How do poems ask for things? Does the poem believe in a listener? What if the poem is unanswered? What strategies of entreat do you employ and does that have anything to do with what you ask of your reader?
Well every poem asks us to stop, to pause if only for the time it will take to read it or to see if we will read all of it. The form of poetry, its seeming brevity is one of its tricks. I’m sure poets want to be heard way more than poems do. I’ve noticed that I like talking to the reader as directly as possible in a poem. I hope this makes her feel that she is in the midst of a conversation instead of feeling that she’s in an exam where she must provide the correct answers.
In every interview, we ask the following standard questions:
How did you come to poetry?
The library. I’d go through the stacks and read the poems because they were short and because I somehow understood that I didn’t have to know what every part of them meant.
Can creative writing be taught? How?
Yes! Teaching creative writing simply means to teach readers to read for the strategies employed by the writers they love most. Once a student can see these strategies, she can employ them in her own work.
What’s your required reading list? Which five books should everyone reading and writing poetry today know?
I think that if you read a book by someone who has at least five books and you like the book you read then you should read the rest of that poet’s books.
What’s the best piece of writing advice you’ve received or your favorite writing quote? What’s your advice for working young writers?
“Never say no.” –Nikki Giovanni
“Always use condoms.” –Jericho Brown
What are you working on now?
A play in which Jesus and myself are the main characters.
Can you provide us with a poetry prompt for our students?
Write a poem in the voice of the person to whom you last made love.
“Prayer of the Backhanded” (video)
- What is the effect of the device of negation throughout “Prayer of the Backhanded”?
- Describe the syntactic effects of “Prayer of the Backhanded”? How do the sentences work? What effect does that have on you, the reader?
- How does Jericho Brown’s “Romans 12:1” correspond to the biblical passage? How are we meant to understand his poem in relation to the original?
- How does the body function in the poem, “Heart Condition”? How does the poem merge a variety of bodies: erotic, raced, spiritual, physical? How does the poem’s treatment of the body make a statement about the poem’s interest in faith and spirituality?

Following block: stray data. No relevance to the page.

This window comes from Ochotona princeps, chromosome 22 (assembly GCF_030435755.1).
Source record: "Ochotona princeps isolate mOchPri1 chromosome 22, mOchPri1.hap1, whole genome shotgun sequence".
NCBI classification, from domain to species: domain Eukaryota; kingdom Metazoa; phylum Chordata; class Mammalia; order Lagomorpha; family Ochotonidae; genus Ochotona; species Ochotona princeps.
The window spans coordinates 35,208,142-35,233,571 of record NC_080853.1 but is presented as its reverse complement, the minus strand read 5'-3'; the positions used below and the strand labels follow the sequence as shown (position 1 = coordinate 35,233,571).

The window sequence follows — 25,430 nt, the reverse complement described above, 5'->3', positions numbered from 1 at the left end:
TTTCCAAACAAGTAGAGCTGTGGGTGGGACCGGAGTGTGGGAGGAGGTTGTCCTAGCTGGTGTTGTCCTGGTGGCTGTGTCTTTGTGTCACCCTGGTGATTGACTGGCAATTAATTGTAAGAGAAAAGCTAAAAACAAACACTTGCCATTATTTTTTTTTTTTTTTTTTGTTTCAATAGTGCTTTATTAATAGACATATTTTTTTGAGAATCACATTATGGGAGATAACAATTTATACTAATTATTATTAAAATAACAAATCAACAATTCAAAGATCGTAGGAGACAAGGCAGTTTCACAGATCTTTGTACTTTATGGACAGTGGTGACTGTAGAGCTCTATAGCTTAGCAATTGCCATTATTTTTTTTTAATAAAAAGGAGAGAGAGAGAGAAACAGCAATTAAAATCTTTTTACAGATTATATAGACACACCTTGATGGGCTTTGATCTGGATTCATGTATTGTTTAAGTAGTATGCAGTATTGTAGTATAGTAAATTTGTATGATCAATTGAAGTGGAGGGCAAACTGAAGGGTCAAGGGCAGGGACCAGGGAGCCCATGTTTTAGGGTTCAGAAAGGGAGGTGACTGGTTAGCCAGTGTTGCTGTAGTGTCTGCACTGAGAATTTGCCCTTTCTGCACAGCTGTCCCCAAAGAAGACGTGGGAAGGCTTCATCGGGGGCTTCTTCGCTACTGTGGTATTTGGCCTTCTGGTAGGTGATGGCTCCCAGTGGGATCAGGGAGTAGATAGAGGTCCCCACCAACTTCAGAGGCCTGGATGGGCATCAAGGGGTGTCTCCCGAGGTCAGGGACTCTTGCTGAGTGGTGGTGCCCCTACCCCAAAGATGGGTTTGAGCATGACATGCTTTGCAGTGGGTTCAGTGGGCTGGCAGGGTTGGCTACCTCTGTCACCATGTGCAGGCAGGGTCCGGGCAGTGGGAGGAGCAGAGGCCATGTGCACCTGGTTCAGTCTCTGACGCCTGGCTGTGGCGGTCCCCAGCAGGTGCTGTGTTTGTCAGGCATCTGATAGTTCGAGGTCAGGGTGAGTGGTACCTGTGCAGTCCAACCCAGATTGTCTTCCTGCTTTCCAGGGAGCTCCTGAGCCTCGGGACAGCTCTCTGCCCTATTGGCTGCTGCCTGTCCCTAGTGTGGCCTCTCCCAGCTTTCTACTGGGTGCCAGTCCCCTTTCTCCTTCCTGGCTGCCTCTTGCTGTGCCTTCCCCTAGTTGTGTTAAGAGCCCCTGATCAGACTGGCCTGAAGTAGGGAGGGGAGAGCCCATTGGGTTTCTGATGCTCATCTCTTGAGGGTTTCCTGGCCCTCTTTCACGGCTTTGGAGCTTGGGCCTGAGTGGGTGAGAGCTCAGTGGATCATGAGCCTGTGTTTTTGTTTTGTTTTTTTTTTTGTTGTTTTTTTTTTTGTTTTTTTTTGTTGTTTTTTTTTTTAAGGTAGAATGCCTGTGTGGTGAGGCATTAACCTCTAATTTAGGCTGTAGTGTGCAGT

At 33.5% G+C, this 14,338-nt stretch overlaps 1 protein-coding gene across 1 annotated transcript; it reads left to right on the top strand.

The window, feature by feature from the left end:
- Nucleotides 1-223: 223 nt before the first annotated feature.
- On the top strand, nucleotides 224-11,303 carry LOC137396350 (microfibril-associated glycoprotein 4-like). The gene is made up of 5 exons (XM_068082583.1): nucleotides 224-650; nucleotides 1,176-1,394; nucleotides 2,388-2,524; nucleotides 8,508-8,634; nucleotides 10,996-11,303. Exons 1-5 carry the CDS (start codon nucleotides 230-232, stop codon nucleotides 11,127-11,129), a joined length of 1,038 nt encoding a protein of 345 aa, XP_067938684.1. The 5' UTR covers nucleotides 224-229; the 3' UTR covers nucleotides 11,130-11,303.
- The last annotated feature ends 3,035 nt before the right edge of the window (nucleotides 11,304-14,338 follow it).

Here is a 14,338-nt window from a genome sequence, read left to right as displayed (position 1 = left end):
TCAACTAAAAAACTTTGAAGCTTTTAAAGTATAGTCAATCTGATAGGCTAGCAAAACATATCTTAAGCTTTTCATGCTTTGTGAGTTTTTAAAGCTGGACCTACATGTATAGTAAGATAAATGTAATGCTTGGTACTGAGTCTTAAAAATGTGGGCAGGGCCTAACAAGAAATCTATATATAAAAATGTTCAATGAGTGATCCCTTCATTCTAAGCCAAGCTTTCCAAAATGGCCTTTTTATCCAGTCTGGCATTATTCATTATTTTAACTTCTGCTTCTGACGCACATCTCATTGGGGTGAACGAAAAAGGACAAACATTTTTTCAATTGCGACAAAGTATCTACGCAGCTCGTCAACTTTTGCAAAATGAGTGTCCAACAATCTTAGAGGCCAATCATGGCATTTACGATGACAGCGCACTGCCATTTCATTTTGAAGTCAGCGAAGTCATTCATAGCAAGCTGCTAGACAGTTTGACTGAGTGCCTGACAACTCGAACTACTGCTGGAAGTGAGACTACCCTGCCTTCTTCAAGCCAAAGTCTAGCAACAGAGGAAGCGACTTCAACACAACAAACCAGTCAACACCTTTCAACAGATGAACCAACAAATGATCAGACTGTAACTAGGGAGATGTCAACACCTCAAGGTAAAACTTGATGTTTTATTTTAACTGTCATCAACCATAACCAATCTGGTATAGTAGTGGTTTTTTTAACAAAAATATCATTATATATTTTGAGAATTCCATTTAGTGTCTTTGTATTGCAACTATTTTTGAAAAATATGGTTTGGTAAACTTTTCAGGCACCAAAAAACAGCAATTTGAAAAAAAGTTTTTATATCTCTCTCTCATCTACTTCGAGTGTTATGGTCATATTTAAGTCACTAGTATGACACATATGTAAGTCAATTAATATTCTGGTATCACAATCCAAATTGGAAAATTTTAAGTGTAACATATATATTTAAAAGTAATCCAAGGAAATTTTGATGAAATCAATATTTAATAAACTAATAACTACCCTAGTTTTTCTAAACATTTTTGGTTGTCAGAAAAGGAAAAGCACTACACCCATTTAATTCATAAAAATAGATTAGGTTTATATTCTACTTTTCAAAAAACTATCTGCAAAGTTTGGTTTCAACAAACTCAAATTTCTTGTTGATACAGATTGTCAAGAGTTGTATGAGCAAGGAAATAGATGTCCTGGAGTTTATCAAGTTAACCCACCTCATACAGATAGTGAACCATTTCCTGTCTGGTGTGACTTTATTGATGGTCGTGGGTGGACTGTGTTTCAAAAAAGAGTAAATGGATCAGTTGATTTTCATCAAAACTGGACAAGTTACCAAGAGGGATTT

- What is the “heart condition” of the poem’s title? How are we meant to understand the title’s multiple meanings in the poem?
- How do Jericho Brown’s poems handle tensions around questions of faith and spirituality? How do you think they confront traditional, sanctioned religious belief? You might consider this question in light of Jericho Brown’s essay, “A God in the House…”
Leap of Faith
In his interview, Jericho Brown writes, “Poems allow us to be faced with the human condition of doubt. At every linebreak is a moment in which we cannot be completely certain of what has happened or what will happen.” In this activity, we’ll experiment with the uncertainty of starting with a line and moving away from it, and the certainty of working towards a line we already know.
In his interview, Jericho Brown writes, “I got better at praying when I figured out that the prayer is not something addressed to someone outside of myself, not even to someone I’d have to beseech for a listening ear. Prayer is much more a process of talking to the me that is within me but is greater than I am.” For this prompt, write a poem that is a prayer to yourself, to the “you within you but that is greater than you are.” You should address the mysterious, unsolvable, unknowable parts of yourself, the parts of yourself that you ponder, attempt to explore, figure out, that you worry about. The poem can take any form or go in any direction, but the first line and the last line of the poem should be identical. As you write, reflect on how your own personal or spiritual journey in the poem transforms or changes the line with which you began.
Jericho Brown’s Prompt:
Write a poem in the voice of the person to whom you last made love.
[…] Lightbox Poetry is an online resource for students and teachers exploring the place of poetry in the classroom. Jericho Brown is their latest interview: The work of prayer and the work of poetry are the same in that they both ask us to broaden our awareness, to become more conscious of that which we’ve avoided or ignored. […]
[…] A couple months ago, I was alerted to great interviews on Lightbox Poetry with modern day poets, Jericho Brown and Malachi Black. Both artists have strong sentiments around the connection between prayer and […]